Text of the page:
Tuesday, May 21, 2019

What's Next for Our Programming Languages and Operating Systems?

Joe Duffy (previous Microsoft Director of Engineering for Languages and Compilers), Richard Feldman (Elm Software Engineer), Brian Goetz (Java Language Architect at Oracle) and Sylvan Clebsch (Designer of the Pony Programming Language) discuss the future of programming languages.

  • 02:49 Brian Goetz: When I am working on a programming problem and not making progress the root cause usually is that I am not thinking clearly about the data flows. Once you get the data flows right then the code pretty much writes itself.
  • 05:23 Joe Duffy: Operating systems of the future should provide type, memory and concurrency-safety (no data races). We should use languages that solve the problems by construction.
  • 07:37 Focus on writing simple code!
  • 28:29 Richard Feldman: Immutability rules out a lot of concurrency related problems. Will programmers adapt and use different programming paradigms where these problems (concurrency, data-safety, etc.) cannot happen anymore?
  • 39:15 Brian Goetz: There is the programming language you program in. And then there is the runtime which really is the important part. That's where all your deployment, debuggability, monitorability, serviceability comes from. Developers (who are focused on code) often think the surface language is the important part. But in a lot of ways the runtimes matter way more than programming languages do.
  • 46:53 Sylvan Clebsch: The Actor model programming paradigm makes OOP vs. FP discussions unnecessary.
  • 49:22 Sylvan Clebsch: The programming language is a UI to the runtime.

My Comments

I think that software architects and engineers focus way too much on code instead of data flows. Understanding the data flows in a system and arranging them efficiently usually points you to the best and simplest architectures.

Brian Goetz definition of programming language runtimes and Sylvan Clebsch comment that we should regard programming languages just as user interfaces to their runtime systems is so true. I would even say that most languages I like, I do that mostly because of their runtime system and not so much for the language itself.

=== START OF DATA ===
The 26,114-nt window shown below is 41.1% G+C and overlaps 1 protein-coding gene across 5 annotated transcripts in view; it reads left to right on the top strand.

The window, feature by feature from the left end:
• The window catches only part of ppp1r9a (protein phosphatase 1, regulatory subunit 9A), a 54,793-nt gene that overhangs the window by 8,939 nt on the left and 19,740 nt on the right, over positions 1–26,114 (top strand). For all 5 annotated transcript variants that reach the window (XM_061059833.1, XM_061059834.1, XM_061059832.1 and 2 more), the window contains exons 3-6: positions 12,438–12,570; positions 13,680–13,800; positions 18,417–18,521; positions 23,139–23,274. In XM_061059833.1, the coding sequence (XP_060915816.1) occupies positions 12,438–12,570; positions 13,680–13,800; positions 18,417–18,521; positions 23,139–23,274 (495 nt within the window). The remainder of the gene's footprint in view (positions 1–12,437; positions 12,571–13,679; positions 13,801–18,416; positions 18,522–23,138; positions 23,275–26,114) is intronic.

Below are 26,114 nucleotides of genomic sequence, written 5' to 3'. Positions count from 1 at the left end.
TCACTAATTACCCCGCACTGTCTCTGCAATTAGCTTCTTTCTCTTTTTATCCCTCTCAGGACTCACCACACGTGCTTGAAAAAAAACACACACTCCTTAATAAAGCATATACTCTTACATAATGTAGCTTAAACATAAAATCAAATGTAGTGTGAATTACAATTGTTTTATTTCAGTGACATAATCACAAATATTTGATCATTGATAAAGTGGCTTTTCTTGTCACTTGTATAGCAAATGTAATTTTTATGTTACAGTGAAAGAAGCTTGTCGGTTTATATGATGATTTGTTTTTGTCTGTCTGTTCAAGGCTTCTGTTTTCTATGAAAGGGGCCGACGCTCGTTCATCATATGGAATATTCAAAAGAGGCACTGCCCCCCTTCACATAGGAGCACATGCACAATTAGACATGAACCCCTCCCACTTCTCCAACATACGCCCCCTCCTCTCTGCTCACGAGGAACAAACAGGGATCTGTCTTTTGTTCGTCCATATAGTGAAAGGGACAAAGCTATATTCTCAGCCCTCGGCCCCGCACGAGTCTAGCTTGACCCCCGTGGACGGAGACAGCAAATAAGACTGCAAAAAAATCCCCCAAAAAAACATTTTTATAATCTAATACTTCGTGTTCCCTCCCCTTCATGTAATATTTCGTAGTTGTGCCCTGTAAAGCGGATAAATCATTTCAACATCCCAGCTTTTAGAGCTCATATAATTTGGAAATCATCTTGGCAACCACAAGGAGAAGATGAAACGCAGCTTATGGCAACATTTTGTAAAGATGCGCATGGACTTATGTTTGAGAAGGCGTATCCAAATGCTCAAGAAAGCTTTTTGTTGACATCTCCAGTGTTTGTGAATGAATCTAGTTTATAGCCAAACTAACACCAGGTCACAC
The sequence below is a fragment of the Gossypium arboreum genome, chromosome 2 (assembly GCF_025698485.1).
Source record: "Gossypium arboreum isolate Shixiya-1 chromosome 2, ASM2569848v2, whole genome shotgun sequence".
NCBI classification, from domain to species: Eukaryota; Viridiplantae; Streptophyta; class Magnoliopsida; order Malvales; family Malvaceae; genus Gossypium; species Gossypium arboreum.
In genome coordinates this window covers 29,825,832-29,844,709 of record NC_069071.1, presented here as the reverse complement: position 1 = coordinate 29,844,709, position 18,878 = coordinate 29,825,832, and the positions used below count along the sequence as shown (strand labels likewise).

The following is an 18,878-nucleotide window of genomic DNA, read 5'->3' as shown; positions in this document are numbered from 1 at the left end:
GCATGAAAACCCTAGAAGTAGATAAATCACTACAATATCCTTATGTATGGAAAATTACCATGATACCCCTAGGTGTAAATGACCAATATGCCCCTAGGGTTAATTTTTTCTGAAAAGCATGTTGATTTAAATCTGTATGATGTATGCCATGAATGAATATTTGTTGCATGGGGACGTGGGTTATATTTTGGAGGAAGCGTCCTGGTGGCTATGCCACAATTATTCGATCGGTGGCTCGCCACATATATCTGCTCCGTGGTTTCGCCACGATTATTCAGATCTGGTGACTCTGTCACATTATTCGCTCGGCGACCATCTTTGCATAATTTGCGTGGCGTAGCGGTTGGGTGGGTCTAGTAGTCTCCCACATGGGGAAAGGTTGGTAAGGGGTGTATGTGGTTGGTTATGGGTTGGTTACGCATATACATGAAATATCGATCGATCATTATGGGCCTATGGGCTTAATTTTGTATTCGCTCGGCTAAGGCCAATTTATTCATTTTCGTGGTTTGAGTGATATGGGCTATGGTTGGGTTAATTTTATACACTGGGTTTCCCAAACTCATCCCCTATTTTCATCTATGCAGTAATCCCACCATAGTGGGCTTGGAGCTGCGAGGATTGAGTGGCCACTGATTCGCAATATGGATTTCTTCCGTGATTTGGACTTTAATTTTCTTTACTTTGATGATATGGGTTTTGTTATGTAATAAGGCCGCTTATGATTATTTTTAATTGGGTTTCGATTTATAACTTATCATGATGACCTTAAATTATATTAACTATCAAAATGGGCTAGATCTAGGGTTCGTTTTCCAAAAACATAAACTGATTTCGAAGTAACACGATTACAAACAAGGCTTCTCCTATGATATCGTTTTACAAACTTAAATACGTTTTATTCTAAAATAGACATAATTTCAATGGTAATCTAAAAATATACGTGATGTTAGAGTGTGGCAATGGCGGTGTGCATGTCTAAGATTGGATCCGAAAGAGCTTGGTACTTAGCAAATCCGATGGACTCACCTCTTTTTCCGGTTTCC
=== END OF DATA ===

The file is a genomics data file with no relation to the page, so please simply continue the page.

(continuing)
• The Erlang runtime system (programming language) provides me a really nice Actor model paradigm I love to program in, and perfect abstractions how to build reliable, fault-tolerant distributed systems.
  • The Android framework to me is a superb runtime on the Java VM that provides much more fun and simplicity for writing correct programs than the standard Java runtime system abstractions. Their Actor model implementation (Handler/Looper/MessageQueue) is far more easy and fun to work with than Java's pure Thread and Executor stuff. Having callbacks run in the application thread (actor) without introducing concurrency issues is just great and must be the norm!
  • The main reason for building the Mindroid frameworks/runtimes for Java, C++ and embedded C++ is due to the fact that the standard Java and C++ runtimes do not provide neat, slim and consistent application models (Erlang guys would say behaviors) to work with. Mindroid provides a consistent way to develop Java, C++ and embedded C++ applications using the Actor model design pattern. It bridges language boundaries and helps in building correct, fault-tolerant (distributed) systems.
  • Both operating systems and/or programming systems (languages) can provide runtimes that are fun to work with. Besides Erlang, I really loved to work with the QNX operating system since it provides nice, yet easy to understand, abstractions for building modular (distributed) systems using inter-process communication (CSP-style IPC) and resource managers (kind of an Actor model).
  • Runtimes standardize ways of doing things and behaviors so that not everybody needs to reinvent the wheel. I think nobody ever tried to implement her/his own Actor model implementation or distribution transparency mechanism on top of Erlang or Elixir.
  • Operating systems and language runtimes should align on basic building blocks like fast message passing as well as inexpensive processes (for isolation) and fast process switching. Furthermore, both should have first-class support for distributed systems including distribution transparency, supervision trees and (topic-based) publish/subscribe messaging.